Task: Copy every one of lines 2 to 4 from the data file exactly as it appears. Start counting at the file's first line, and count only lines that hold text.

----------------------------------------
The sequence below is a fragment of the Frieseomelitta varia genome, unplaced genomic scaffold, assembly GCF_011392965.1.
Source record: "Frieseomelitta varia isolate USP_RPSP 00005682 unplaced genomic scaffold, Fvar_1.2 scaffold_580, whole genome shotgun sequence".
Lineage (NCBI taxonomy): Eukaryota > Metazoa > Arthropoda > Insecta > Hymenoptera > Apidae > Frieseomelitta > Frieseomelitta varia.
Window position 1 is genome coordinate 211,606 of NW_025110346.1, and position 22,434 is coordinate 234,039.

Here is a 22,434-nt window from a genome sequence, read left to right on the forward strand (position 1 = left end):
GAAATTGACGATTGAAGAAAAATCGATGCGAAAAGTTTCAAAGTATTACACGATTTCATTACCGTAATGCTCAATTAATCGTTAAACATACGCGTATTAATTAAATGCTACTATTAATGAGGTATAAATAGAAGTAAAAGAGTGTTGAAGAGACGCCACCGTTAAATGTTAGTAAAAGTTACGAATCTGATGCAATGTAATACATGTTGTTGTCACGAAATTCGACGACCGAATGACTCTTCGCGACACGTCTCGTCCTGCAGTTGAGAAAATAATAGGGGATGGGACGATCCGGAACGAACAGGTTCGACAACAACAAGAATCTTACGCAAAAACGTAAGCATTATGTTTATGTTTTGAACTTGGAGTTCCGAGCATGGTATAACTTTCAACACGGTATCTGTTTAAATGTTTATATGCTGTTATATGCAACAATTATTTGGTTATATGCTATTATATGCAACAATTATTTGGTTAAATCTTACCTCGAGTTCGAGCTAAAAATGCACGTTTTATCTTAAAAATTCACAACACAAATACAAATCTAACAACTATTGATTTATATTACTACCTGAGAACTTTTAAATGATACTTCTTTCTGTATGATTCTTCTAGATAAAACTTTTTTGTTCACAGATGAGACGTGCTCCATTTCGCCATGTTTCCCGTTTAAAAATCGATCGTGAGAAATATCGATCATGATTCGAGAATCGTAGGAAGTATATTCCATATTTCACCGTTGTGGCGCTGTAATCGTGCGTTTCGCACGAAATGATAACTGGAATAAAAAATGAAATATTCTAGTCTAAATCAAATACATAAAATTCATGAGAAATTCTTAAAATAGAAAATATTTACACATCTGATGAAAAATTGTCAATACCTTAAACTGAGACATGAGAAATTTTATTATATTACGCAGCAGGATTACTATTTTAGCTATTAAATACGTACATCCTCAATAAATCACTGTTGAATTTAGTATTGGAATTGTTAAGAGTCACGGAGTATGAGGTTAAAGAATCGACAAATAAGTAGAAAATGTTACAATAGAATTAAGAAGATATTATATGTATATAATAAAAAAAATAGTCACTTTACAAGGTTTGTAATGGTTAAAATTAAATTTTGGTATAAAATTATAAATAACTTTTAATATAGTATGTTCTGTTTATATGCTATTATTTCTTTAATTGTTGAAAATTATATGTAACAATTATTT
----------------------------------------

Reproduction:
Source record: "Frieseomelitta varia isolate USP_RPSP 00005682 unplaced genomic scaffold, Fvar_1.2 scaffold_580, whole genome shotgun sequence".
Lineage (NCBI taxonomy): Eukaryota > Metazoa > Arthropoda > Insecta > Hymenoptera > Apidae > Frieseomelitta > Frieseomelitta varia.
Window position 1 is genome coordinate 211,606 of NW_025110346.1, and position 22,434 is coordinate 234,039.